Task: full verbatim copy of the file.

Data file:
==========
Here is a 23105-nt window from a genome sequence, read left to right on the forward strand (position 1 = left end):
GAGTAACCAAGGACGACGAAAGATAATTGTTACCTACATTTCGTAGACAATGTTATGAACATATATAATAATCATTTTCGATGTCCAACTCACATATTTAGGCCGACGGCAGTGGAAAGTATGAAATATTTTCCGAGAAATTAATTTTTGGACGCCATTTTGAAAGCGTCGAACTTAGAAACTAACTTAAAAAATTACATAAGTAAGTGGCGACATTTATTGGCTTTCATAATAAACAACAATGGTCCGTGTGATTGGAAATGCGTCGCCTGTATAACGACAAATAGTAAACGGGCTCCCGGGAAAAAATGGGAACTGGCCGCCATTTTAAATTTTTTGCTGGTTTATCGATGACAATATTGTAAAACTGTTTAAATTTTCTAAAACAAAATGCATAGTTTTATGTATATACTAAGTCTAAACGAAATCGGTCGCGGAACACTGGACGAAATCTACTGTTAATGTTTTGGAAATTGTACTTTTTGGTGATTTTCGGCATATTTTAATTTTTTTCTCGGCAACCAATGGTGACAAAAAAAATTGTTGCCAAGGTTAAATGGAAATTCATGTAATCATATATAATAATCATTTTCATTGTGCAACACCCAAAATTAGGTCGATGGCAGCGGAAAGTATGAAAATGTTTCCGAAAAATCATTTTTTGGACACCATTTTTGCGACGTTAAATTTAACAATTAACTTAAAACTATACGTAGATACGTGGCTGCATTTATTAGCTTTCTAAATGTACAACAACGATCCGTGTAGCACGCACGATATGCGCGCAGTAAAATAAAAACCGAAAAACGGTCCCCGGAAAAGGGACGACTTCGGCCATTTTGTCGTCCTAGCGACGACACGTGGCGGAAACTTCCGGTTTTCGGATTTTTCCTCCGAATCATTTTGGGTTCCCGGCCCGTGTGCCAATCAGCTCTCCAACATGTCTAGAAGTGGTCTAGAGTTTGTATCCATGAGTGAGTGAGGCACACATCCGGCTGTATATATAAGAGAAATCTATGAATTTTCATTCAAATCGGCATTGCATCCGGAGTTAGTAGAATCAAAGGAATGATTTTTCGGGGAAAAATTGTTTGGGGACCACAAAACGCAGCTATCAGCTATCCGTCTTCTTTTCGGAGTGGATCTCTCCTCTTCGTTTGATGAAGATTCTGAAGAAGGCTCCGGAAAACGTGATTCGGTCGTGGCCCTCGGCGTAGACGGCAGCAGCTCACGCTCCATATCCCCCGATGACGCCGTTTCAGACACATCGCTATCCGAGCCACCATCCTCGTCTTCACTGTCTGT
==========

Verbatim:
Here is a 23105-nt window from a genome sequence, read left to right on the forward strand (position 1 = left end):
GAGTAACCAAGGACGACGAAAGATAATTGTTACCTACATTTCGTAGACAATGTTATGAACATATATAATAATCATTTTCGATGTCCAACTCACATATTTAGGCCGACGGCAGTGGAAAGTATGAAATATTTTCCGAGAAATTAATTTTTGGACGCCATTTTGAAAGCGTCGAACTTAGAAACTAACTTAAAAAATTACATAAGTAAGTGGCGACATTTATTGGCTTTCATAATAAACAACAATGGTCCGTGTGATTGGAAATGCGTCGCCTGTATAACGACAAATAGTAAACGGGCTCCCGGGAAAAAATGGGAACTGGCCGCCATTTTAAATTTTTTGCTGGTTTATCGATGACAATATTGTAAAACTGTTTAAATTTTCTAAAACAAAATGCATAGTTTTATGTATATACTAAGTCTAAACGAAATCGGTCGCGGAACACTGGACGAAATCTACTGTTAATGTTTTGGAAATTGTACTTTTTGGTGATTTTCGGCATATTTTAATTTTTTTCTCGGCAACCAATGGTGACAAAAAAAATTGTTGCCAAGGTTAAATGGAAATTCATGTAATCATATATAATAATCATTTTCATTGTGCAACACCCAAAATTAGGTCGATGGCAGCGGAAAGTATGAAAATGTTTCCGAAAAATCATTTTTTGGACACCATTTTTGCGACGTTAAATTTAACAATTAACTTAAAACTATACGTAGATACGTGGCTGCATTTATTAGCTTTCTAAATGTACAACAACGATCCGTGTAGCACGCACGATATGCGCGCAGTAAAATAAAAACCGAAAAACGGTCCCCGGAAAAGGGACGACTTCGGCCATTTTGTCGTCCTAGCGACGACACGTGGCGGAAACTTCCGGTTTTCGGATTTTTCCTCCGAATCATTTTGGGTTCCCGGCCCGTGTGCCAATCAGCTCTCCAACATGTCTAGAAGTGGTCTAGAGTTTGTATCCATGAGTGAGTGAGGCACACATCCGGCTGTATATATAAGAGAAATCTATGAATTTTCATTCAAATCGGCATTGCATCCGGAGTTAGTAGAATCAAAGGAATGATTTTTCGGGGAAAAATTGTTTGGGGACCACAAAACGCAGCTATCAGCTATCCGTCTTCTTTTCGGAGTGGATCTCTCCTCTTCGTTTGATGAAGATTCTGAAGAAGGCTCCGGAAAACGTGATTCGGTCGTGGCCCTCGGCGTAGACGGCAGCAGCTCACGCTCCATATCCCCCGATGACGCCGTTTCAGACACATCGCTATCCGAGCCACCATCCTCGTCTTCACTGTCTGT